The film is unashamed to wear its influences on its sleeve and is chockful of action sequences that are reminiscent of various Jackie Chan films, Crouching Tiger, Hidden Dragon and even anime like Dragon Ball Z. The film's design is also first class, blending Chinese style and aesthetic with Marvel bombast and gloss. Take a look at the costumes, set design or the monstrous beasts that pop up for the final act - even the film's extensive use of subtitled Mandarin (no pun intended) separates this from the many other origin tales Marvel have produced so far. It feels different and respectful of the culture it depicts, another trick learned from the success of Black Panther.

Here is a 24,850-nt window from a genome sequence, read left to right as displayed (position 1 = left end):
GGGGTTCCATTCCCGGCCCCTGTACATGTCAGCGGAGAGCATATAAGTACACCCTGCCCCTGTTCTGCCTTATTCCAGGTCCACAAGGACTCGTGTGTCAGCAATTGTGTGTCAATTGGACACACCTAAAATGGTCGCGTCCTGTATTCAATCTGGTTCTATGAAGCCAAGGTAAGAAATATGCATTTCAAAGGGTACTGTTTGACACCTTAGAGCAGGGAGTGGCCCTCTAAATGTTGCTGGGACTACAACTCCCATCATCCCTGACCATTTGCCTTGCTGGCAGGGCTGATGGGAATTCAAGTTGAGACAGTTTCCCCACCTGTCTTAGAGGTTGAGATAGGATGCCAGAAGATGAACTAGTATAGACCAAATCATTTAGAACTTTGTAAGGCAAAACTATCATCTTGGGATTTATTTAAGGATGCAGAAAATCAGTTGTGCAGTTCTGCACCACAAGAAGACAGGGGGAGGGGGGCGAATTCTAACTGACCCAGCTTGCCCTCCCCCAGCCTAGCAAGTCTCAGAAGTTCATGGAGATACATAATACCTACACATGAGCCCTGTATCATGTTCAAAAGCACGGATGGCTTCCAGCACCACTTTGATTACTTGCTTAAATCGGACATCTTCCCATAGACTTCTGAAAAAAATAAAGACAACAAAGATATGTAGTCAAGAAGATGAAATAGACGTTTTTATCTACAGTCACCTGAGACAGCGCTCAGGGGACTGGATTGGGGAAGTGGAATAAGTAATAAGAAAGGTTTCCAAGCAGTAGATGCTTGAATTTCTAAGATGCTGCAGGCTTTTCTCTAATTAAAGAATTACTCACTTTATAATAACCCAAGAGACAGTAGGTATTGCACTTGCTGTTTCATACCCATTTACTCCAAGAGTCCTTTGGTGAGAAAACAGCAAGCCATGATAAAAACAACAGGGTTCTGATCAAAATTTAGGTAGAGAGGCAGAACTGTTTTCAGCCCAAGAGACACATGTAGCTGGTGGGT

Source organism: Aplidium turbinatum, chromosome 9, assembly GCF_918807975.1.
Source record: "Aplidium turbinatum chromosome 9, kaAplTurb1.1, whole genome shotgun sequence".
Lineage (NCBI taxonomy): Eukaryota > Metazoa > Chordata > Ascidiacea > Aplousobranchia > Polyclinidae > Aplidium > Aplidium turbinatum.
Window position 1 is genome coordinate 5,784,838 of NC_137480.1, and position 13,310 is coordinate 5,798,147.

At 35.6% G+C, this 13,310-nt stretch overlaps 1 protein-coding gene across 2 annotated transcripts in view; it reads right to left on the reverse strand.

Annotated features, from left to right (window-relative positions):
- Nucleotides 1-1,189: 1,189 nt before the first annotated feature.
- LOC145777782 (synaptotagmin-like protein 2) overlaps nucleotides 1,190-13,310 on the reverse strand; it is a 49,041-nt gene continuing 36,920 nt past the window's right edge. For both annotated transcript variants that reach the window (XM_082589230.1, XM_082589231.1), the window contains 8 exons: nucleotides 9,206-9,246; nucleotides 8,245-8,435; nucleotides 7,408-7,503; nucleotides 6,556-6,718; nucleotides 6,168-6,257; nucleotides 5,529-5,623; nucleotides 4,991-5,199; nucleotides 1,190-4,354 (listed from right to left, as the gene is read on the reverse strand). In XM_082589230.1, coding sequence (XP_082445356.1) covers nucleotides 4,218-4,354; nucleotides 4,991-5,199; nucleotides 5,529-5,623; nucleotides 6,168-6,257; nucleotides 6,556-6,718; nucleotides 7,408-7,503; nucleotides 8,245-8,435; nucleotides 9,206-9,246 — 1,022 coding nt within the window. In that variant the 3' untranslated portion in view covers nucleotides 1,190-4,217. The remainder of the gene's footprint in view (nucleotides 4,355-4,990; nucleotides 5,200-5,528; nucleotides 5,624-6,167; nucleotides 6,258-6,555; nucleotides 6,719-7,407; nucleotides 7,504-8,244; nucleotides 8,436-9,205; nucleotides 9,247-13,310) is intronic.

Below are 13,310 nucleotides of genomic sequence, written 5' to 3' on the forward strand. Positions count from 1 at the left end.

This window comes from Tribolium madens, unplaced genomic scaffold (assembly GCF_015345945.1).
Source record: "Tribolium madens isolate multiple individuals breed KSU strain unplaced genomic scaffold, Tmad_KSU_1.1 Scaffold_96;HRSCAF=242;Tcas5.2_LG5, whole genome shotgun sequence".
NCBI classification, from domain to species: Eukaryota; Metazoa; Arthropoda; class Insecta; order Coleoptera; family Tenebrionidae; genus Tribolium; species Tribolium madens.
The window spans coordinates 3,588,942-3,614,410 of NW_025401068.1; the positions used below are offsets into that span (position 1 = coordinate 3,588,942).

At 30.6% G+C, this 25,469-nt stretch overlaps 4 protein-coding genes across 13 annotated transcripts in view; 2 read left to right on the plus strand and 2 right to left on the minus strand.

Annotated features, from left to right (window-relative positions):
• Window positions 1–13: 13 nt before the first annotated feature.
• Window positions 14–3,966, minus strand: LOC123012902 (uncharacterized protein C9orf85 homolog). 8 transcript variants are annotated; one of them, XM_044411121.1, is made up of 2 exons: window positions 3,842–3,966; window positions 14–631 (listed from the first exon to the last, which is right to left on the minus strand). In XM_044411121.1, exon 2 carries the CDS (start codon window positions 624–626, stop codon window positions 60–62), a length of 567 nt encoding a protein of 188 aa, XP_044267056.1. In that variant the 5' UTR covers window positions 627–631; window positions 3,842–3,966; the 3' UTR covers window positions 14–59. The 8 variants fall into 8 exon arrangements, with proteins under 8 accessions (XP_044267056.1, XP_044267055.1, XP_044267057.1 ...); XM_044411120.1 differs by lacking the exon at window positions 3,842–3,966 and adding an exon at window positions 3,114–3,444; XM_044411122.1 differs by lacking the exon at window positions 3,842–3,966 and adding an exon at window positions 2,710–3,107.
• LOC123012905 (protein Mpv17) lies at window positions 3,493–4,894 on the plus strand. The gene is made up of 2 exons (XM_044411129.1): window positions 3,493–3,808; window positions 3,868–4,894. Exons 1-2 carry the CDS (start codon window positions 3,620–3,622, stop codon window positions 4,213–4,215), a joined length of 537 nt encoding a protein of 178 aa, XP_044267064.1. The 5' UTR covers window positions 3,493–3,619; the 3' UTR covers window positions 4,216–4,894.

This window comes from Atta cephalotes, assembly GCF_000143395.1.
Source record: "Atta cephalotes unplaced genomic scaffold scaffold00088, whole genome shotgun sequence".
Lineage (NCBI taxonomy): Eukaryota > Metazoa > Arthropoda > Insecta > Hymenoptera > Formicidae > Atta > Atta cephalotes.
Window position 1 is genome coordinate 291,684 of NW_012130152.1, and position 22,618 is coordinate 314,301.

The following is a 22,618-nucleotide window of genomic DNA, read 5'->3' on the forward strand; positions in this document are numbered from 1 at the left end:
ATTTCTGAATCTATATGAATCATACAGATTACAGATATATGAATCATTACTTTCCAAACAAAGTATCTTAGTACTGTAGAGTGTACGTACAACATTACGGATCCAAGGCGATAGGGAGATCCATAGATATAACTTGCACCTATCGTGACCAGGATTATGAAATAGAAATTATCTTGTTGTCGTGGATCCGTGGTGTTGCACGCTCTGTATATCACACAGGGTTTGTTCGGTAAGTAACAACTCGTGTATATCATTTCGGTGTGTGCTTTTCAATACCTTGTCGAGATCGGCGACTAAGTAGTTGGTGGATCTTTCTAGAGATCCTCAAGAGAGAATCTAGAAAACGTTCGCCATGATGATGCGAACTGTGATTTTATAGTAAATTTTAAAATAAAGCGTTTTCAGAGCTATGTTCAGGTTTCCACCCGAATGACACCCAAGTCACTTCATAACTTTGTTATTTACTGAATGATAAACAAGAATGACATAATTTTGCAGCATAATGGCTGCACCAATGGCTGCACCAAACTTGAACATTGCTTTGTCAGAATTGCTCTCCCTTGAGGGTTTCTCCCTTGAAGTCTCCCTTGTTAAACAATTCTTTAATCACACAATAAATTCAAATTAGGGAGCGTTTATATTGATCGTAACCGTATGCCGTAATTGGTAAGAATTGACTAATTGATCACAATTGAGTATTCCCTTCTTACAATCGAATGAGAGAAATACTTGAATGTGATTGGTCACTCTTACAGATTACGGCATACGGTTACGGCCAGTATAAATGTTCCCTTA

Not only that but the film is enjoyable in its own right. Liu isn't the most engaging of lead performers - his best scenes are the more comedic interaction between himself and Awkwafina - but he is a real force of nature during the action sequences. The fight scene on board the bus is a genuine highlight, announcing Liu as a new action star and one I look forward to see again in future. Speaking of Awkwafina, her sidekick role is certainly one of the better ones seen in the MCU so far. She is everything that Kat Dennings' role as Darcy in Thor is not - effortlessly funny and a fun person to be around, even having her own character arc alongside that of Shang-Chi. But personally, the film's real star is veteran performer Tony Leung playing a complicated and sympathetic baddie that makes you understand their motives - something else that's all too rare within the MCU. It's been a while since I've seen him in anything (his excellent performance in Lust, Caution is the last time I recall watching him) but his performance is so good here, it shades almost any other performance I've seen in any MCU picture. By rights, I'd have him nominated for a Supporting Actor award but the Academy are loathed to put these sort of films forward for anything serious other than technical awards. More fool them, I say.